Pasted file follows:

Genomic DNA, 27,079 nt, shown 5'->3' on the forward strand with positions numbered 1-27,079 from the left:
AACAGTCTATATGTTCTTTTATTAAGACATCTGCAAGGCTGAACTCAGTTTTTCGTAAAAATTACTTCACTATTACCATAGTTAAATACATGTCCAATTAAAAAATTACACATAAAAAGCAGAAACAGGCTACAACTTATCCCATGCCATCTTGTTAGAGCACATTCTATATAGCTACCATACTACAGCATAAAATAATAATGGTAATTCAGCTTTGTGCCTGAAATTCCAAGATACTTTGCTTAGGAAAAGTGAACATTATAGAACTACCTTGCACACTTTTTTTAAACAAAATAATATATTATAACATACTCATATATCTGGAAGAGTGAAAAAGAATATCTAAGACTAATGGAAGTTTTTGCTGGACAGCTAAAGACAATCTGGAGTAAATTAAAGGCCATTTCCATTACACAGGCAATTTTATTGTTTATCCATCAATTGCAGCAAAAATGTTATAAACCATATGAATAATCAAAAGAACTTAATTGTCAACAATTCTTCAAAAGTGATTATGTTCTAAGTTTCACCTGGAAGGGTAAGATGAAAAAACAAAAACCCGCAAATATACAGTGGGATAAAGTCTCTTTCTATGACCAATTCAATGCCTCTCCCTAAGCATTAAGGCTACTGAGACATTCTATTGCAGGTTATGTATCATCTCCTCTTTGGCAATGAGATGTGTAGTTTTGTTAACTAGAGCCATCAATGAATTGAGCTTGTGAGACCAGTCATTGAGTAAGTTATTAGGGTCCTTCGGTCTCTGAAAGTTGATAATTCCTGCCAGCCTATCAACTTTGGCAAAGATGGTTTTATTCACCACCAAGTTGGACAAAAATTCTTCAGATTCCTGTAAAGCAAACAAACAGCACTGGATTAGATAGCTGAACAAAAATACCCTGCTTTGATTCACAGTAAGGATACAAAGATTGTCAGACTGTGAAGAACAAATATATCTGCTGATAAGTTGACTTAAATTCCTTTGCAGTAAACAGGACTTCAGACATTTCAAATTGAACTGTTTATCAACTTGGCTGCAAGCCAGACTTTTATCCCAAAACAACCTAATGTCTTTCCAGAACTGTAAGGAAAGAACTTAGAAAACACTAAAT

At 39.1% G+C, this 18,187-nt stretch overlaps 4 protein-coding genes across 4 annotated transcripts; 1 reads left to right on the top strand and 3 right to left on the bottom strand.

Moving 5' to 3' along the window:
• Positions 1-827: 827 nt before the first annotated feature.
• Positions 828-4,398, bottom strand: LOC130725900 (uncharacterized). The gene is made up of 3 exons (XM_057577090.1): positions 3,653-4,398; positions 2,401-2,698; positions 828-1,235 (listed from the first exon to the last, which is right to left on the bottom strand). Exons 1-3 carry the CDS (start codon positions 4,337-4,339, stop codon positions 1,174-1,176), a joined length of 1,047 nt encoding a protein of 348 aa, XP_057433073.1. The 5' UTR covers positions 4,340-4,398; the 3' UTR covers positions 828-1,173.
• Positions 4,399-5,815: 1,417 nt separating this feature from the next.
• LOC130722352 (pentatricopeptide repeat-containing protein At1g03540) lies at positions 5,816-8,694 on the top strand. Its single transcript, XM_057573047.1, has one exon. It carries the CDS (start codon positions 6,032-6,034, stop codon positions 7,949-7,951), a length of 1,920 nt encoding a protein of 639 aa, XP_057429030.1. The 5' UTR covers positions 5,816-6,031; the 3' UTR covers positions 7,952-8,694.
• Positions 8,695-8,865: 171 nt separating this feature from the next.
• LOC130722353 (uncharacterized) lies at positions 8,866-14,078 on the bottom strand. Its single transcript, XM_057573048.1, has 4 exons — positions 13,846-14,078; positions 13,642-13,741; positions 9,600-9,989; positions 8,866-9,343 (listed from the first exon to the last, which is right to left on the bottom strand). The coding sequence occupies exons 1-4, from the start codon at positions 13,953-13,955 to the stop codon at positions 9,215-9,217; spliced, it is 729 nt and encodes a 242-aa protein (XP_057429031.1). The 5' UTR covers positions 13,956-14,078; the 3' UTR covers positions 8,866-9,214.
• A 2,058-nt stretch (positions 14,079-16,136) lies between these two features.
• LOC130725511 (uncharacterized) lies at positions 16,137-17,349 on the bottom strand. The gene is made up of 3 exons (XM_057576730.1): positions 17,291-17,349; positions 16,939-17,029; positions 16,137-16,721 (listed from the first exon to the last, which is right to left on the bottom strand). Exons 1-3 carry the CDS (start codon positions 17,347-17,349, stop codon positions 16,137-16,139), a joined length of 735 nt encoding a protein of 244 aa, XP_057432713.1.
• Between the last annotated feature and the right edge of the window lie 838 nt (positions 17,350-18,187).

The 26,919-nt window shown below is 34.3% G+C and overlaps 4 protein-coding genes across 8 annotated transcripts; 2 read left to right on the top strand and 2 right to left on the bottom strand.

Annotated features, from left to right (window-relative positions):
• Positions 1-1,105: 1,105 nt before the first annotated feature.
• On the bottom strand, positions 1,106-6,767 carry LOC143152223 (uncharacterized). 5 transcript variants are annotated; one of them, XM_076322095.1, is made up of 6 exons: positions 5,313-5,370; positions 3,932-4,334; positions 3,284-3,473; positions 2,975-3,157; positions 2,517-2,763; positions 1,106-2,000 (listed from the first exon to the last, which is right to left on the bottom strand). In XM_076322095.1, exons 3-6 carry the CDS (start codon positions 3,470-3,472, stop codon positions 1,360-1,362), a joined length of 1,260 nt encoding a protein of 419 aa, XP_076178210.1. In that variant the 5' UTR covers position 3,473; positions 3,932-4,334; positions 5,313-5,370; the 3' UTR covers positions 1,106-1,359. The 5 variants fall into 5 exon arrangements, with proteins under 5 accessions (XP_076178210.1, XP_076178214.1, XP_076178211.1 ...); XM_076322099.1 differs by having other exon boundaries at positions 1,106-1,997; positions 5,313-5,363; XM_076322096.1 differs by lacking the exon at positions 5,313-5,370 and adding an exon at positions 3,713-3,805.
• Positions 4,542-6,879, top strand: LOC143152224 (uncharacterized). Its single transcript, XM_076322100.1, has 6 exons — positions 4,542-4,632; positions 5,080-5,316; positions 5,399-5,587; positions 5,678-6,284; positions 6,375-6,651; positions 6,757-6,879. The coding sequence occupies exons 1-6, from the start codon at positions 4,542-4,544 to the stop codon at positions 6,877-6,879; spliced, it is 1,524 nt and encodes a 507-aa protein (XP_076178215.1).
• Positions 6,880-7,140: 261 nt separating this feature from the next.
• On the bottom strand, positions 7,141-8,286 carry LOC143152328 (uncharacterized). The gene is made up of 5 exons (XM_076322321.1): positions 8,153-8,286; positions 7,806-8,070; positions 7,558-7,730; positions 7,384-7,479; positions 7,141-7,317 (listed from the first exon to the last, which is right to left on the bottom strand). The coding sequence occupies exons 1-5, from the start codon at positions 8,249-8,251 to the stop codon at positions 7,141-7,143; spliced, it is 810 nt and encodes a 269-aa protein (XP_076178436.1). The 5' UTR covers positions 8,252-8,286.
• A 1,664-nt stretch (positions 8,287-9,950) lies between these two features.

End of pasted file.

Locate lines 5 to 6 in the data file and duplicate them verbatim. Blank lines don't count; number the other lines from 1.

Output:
• Positions 1-827: 827 nt before the first annotated feature.
• Positions 828-4,398, bottom strand: LOC130725900 (uncharacterized). The gene is made up of 3 exons (XM_057577090.1): positions 3,653-4,398; positions 2,401-2,698; positions 828-1,235 (listed from the first exon to the last, which is right to left on the bottom strand). Exons 1-3 carry the CDS (start codon positions 4,337-4,339, stop codon positions 1,174-1,176), a joined length of 1,047 nt encoding a protein of 348 aa, XP_057433073.1. The 5' UTR covers positions 4,340-4,398; the 3' UTR covers positions 828-1,173.